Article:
Alvin Soon's Blog
Alvin Soon male Associate Features Editor
I like coffee and cameras, but not together.
I remember being a kid, sitting on the floor of a Times bookshop and eagerly flipping through the pages of the latest Transformers comic from Marvel UK. I couldn't afford to put money down for a comic every week, but I treasured the few copies I had and tried to read the ones I couldn't get at the stores.
You can probably tell I was a Transformers nerd growing up.
There was a particular reason I loved the Marvel UK version more than the Marvel US one (both series ran concurrently, featuring the same characters but with different story-lines and flaky continuity); the UK version was more fleshed out, thanks to its head writer Simon Furman. In the UK books, the Transformers developed as much three-dimensionality as a kid could ask for, from characters made to sell toys.
In the UK comics, Ultra Magnus was a fearsome warrior, left scarred and emo by constant beatdowns from Galvatron. Optimus Prime was a very considerate military commander who tried his best to hold all life sacred while fighting a war between giants on Earth. And the Transformers even had a mythical origin story; as creations of the god-like being Primus, who made the Transformers as a last line of defense against his ancient enemy Unicron.
Whereas in the US comics, you had Optimus Prime volunteer to die, because he won a battle simulation in a computer game against the Decepticons by killing off some non-sentient NPCs. Even though he'd won, he still declared it a loss because he'd betrayed his morals, asking to be declared the loser and then blown up. But (I kid you not) his personality was saved and downloaded onto a floppy disk by the human who had run the simulation, and the great Optimus Prime lived on in bits and bytes, believing himself nothing more than a computer game character. Uh huh.
(Okay, I'll give: While Furman wrote some fantastic plots in the UK series, his dialogue was often atrocious. But still.)
After the series ended, and the unsuccessful Generation One series which tried to restart the title, I gave up on following the Transformers, and skipped the Dreamwave and IDW runs which followed. So when I picked up the on-going Transformers: More Than Meets the Eye series from IDW, I had quite the pleasant surprise: there were my favorite robots all over again, but better, much better. It was like the creative team, led by writer James Robert, took the best of what Simon Furman did and pushed it further. Robert's Transformers have even more three-dimensional personalities than Furman's did, and the story has a stronger sense of history than ever before.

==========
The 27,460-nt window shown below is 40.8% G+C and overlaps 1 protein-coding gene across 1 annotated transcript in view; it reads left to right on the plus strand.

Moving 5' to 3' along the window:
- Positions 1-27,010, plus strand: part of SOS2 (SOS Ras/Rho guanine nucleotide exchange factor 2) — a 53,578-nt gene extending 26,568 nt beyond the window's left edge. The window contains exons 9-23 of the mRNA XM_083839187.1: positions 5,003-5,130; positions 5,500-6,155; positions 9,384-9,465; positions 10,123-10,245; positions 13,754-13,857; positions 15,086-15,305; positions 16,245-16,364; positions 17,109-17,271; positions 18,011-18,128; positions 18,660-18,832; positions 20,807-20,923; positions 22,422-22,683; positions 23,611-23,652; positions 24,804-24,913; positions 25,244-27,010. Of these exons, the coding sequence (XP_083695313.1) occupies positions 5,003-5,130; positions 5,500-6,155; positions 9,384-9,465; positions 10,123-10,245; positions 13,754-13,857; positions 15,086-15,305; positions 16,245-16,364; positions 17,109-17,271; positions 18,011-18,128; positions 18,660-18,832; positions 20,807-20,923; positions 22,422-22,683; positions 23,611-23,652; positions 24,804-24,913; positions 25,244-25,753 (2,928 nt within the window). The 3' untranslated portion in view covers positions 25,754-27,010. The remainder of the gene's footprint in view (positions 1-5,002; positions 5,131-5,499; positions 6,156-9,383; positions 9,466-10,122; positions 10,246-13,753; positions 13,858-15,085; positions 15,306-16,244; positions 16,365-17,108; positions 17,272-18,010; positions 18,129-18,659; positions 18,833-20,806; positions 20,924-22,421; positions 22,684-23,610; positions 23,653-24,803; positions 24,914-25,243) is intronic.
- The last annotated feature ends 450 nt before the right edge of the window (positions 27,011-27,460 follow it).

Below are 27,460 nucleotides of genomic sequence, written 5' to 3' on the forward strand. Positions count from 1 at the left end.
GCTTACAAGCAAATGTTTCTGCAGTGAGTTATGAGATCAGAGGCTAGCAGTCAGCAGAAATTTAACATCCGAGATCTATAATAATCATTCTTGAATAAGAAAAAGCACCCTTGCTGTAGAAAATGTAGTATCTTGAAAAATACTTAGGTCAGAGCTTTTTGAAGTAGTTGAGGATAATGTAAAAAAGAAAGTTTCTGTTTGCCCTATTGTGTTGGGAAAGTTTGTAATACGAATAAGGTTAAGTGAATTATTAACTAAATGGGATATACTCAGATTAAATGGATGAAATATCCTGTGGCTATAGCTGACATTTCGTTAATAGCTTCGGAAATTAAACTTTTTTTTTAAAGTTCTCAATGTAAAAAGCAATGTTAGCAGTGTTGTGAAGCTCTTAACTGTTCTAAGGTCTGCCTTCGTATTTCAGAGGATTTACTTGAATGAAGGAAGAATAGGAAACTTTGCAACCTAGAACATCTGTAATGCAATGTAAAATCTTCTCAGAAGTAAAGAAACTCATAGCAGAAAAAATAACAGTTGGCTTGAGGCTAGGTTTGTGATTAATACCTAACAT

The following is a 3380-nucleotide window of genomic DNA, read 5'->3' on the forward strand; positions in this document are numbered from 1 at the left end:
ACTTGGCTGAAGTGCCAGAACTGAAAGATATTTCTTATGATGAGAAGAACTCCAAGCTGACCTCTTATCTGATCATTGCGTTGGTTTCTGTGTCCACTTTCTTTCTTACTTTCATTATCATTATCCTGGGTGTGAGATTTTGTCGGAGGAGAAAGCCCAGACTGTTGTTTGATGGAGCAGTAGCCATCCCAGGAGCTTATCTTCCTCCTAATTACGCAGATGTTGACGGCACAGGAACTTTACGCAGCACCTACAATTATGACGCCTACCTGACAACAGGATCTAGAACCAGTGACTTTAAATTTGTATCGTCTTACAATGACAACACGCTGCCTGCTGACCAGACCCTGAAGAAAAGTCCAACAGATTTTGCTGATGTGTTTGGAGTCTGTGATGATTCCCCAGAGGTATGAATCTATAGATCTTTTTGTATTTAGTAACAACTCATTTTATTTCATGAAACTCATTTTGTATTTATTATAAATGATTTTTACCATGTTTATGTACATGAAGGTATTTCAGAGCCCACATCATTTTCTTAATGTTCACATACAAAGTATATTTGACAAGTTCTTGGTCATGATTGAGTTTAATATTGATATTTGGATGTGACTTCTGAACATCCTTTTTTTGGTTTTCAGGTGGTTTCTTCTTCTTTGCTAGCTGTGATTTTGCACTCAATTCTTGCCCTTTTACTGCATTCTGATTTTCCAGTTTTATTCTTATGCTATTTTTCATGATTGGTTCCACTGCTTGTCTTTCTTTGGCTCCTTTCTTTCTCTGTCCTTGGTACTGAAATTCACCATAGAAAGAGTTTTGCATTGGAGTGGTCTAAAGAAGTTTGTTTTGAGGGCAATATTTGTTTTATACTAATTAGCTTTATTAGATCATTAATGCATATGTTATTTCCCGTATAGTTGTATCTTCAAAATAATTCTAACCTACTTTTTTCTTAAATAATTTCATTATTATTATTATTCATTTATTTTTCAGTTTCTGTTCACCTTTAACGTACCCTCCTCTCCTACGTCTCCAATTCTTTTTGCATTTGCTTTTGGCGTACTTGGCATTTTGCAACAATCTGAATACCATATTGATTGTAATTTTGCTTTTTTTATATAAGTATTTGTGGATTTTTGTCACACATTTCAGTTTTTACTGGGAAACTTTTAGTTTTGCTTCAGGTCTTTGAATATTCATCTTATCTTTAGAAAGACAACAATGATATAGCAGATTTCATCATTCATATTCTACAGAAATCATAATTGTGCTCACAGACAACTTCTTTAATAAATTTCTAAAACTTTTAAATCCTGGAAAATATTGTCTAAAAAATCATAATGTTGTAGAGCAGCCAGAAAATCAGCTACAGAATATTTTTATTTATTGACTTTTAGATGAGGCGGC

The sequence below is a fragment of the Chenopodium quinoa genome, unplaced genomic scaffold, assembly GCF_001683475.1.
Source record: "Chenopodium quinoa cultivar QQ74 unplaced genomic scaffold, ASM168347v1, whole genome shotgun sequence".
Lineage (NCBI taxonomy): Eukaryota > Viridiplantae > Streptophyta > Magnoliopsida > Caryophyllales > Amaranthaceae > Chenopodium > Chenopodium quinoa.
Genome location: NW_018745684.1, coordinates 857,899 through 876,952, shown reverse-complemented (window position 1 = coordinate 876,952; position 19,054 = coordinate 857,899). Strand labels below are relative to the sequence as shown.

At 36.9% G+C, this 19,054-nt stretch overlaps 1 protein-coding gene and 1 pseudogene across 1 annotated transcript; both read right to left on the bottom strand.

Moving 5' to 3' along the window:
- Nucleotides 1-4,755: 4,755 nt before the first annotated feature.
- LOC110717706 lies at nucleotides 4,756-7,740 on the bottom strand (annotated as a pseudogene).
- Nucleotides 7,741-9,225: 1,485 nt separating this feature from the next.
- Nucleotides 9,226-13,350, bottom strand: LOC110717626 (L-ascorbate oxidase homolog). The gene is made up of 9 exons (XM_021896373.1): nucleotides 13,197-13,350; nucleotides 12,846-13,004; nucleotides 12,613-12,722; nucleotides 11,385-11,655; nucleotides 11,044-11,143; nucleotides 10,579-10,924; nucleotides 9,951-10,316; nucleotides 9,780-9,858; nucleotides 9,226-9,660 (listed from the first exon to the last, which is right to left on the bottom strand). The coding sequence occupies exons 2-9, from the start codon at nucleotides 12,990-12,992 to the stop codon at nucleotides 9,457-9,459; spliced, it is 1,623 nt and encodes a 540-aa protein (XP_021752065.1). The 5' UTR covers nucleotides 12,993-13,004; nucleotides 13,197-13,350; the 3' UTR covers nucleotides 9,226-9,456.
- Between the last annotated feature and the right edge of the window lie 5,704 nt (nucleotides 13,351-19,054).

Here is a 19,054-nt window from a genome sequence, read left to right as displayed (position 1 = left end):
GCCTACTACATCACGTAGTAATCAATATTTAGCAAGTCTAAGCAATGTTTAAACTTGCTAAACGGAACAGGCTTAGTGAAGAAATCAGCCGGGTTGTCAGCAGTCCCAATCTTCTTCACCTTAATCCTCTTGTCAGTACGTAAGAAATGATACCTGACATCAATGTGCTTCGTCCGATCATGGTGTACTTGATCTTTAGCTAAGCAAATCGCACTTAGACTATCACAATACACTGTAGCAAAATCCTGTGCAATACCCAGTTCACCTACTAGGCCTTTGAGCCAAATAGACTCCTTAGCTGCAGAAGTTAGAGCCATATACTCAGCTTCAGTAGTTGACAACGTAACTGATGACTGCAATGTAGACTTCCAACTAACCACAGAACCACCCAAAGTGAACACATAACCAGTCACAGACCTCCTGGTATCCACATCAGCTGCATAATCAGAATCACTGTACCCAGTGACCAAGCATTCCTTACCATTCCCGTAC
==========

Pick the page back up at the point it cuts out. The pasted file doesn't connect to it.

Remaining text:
More Than Meets The Eye is relatively new, only having started in January 2012. The Cybertronian war has ended, and Rodimus Prime, along with a rag-tag team of both Autobots and Decepticons, travel through space on the Lost Light, searching for the legendary Knights of Cybertron.
In this series, Ultra Magnus, one of my favorite Autobots of all time, is an obsessive-compulsive nut who's a stickler for rules and regulations. I hate how Magnus is like in this new series, and I love that I hate it, because it means Magnus is a believable obsessive-compulsive. Each Transformer strikes you as having his own personality quirks and disorders, fleshed out as individuals who play off each other, and not just another generic Autobot/Decepticon out to fight for good/evil.
The best thing about More Than Meets the Eye is how it feels like a single long arc; multiple threads run through the comic which slowly build up to their climaxes. One of the most powerful stories deals with relationships and loss, and explored places I never thought a Transformers comic would go. I never thought that reading a comic book about robots in disguise would make me tear a little, but it did. I don't want to tell you which particular arc, as that would rob it of its power if you only read those issues; the twists work because the threads needed to make it work start weaving themselves right from the start.
Oh, and did I mention the art is fantastic? I don't think I've ever seen these bots look so handsome. And it's not just the popular crowd you'll see in these pages, I love how lesser known characters like Chromedome take center stage in the series.
With great story and great art, More Than Meets the Eye delivers a fantastic two-hit combo. I'm glad I picked up Transformers again after so long, and that I started again with this book. If you like Transformers and a story well told, be sure to give it a go.
As Rodimus would say; "till all are one."